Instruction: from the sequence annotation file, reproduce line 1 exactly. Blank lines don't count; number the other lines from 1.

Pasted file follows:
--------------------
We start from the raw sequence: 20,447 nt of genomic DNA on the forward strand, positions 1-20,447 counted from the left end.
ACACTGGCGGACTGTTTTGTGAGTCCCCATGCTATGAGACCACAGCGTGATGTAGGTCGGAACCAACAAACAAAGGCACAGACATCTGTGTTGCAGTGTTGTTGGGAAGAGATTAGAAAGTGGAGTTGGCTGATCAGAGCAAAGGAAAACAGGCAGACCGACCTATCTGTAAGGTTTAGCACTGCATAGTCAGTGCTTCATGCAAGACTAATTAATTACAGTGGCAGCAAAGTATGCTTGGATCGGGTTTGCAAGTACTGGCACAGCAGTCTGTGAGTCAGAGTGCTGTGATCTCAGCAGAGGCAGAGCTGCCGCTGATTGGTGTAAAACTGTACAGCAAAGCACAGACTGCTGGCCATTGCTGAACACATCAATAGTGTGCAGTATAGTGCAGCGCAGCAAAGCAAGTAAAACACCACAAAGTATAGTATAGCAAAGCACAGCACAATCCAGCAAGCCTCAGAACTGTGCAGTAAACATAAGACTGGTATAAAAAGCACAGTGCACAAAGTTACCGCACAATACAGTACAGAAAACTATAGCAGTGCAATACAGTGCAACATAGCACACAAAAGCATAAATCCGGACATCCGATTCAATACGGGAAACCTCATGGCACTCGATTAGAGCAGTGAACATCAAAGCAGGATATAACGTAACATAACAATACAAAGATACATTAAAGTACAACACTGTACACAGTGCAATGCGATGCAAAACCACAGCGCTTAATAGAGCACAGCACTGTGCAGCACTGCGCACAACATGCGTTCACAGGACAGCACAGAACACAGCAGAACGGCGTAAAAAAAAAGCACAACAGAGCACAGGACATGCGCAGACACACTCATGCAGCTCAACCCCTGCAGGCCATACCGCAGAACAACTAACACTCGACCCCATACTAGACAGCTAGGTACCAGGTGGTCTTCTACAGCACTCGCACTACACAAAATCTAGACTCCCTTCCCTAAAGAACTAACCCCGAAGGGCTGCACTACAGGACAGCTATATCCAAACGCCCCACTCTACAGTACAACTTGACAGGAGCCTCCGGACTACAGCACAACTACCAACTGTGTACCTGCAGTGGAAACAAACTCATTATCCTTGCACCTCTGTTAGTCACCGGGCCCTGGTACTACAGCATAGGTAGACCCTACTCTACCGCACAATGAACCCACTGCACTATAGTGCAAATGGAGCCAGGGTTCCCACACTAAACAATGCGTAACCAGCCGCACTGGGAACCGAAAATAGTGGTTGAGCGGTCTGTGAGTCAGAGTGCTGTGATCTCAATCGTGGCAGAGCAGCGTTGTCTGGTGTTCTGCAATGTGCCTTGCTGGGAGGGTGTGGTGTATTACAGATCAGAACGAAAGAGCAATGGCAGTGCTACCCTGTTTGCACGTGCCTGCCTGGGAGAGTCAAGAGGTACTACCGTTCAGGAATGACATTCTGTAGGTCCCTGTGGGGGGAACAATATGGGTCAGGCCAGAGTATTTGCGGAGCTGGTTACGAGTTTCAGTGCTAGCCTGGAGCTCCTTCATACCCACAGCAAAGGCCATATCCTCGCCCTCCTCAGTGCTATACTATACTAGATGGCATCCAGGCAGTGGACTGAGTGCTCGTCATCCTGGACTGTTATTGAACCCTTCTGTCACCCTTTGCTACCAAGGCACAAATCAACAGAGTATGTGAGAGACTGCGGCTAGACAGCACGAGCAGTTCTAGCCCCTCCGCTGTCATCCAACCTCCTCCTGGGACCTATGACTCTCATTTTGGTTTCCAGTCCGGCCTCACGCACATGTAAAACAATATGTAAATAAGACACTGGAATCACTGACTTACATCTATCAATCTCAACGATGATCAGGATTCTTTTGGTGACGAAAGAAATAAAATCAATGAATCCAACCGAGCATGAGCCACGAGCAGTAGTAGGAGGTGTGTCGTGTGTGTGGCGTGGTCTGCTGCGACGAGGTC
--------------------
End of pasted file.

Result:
We start from the raw sequence: 20,447 nt of genomic DNA on the forward strand, positions 1-20,447 counted from the left end.